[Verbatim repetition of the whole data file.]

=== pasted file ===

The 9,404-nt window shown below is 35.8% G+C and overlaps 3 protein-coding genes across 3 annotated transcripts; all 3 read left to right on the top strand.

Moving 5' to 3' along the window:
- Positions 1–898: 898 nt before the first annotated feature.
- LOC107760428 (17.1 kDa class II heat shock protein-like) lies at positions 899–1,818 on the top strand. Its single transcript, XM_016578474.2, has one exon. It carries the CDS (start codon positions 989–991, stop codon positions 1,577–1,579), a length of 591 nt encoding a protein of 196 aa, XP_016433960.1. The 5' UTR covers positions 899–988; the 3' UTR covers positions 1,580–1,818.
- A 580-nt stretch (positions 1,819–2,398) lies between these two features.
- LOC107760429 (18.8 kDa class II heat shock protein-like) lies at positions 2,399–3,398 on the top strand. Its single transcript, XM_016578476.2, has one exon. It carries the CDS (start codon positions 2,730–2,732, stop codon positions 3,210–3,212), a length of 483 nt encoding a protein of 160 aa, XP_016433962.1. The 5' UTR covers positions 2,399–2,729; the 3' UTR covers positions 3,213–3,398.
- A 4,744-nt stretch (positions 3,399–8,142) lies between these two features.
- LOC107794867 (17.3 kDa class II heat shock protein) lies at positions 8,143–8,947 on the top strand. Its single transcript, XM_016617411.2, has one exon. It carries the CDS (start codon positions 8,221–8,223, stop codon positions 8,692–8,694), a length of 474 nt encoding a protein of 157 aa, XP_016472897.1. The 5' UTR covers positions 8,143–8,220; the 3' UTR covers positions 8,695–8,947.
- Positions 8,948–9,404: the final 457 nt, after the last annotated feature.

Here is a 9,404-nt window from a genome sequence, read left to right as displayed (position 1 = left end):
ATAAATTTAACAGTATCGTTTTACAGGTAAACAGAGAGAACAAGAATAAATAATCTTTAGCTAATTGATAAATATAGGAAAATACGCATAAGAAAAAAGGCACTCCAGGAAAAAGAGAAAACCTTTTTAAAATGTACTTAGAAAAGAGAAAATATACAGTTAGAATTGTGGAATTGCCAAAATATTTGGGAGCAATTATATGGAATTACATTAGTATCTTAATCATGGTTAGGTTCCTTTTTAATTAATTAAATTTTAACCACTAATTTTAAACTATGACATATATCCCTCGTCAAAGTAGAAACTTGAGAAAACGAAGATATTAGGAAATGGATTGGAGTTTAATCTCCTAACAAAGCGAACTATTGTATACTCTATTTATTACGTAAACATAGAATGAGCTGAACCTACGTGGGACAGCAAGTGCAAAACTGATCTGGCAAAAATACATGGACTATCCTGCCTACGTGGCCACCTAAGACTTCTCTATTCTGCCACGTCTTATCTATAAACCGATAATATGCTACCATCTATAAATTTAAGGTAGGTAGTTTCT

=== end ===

The 9,404-nt window shown below is 35.8% G+C and overlaps 3 protein-coding genes across 3 annotated transcripts; all 3 read left to right on the top strand.

Moving 5' to 3' along the window:
- Positions 1–898: 898 nt before the first annotated feature.
- LOC107760428 (17.1 kDa class II heat shock protein-like) lies at positions 899–1,818 on the top strand. Its single transcript, XM_016578474.2, has one exon. It carries the CDS (start codon positions 989–991, stop codon positions 1,577–1,579), a length of 591 nt encoding a protein of 196 aa, XP_016433960.1. The 5' UTR covers positions 899–988; the 3' UTR covers positions 1,580–1,818.
- A 580-nt stretch (positions 1,819–2,398) lies between these two features.
- LOC107760429 (18.8 kDa class II heat shock protein-like) lies at positions 2,399–3,398 on the top strand. Its single transcript, XM_016578476.2, has one exon. It carries the CDS (start codon positions 2,730–2,732, stop codon positions 3,210–3,212), a length of 483 nt encoding a protein of 160 aa, XP_016433962.1. The 5' UTR covers positions 2,399–2,729; the 3' UTR covers positions 3,213–3,398.
- A 4,744-nt stretch (positions 3,399–8,142) lies between these two features.
- LOC107794867 (17.3 kDa class II heat shock protein) lies at positions 8,143–8,947 on the top strand. Its single transcript, XM_016617411.2, has one exon. It carries the CDS (start codon positions 8,221–8,223, stop codon positions 8,692–8,694), a length of 474 nt encoding a protein of 157 aa, XP_016472897.1. The 5' UTR covers positions 8,143–8,220; the 3' UTR covers positions 8,695–8,947.
- Positions 8,948–9,404: the final 457 nt, after the last annotated feature.

Here is a 9,404-nt window from a genome sequence, read left to right as displayed (position 1 = left end):
ATAAATTTAACAGTATCGTTTTACAGGTAAACAGAGAGAACAAGAATAAATAATCTTTAGCTAATTGATAAATATAGGAAAATACGCATAAGAAAAAAGGCACTCCAGGAAAAAGAGAAAACCTTTTTAAAATGTACTTAGAAAAGAGAAAATATACAGTTAGAATTGTGGAATTGCCAAAATATTTGGGAGCAATTATATGGAATTACATTAGTATCTTAATCATGGTTAGGTTCCTTTTTAATTAATTAAATTTTAACCACTAATTTTAAACTATGACATATATCCCTCGTCAAAGTAGAAACTTGAGAAAACGAAGATATTAGGAAATGGATTGGAGTTTAATCTCCTAACAAAGCGAACTATTGTATACTCTATTTATTACGTAAACATAGAATGAGCTGAACCTACGTGGGACAGCAAGTGCAAAACTGATCTGGCAAAAATACATGGACTATCCTGCCTACGTGGCCACCTAAGACTTCTCTATTCTGCCACGTCTTATCTATAAACCGATAATATGCTACCATCTATAAATTTAAGGTAGGTAGTTTCT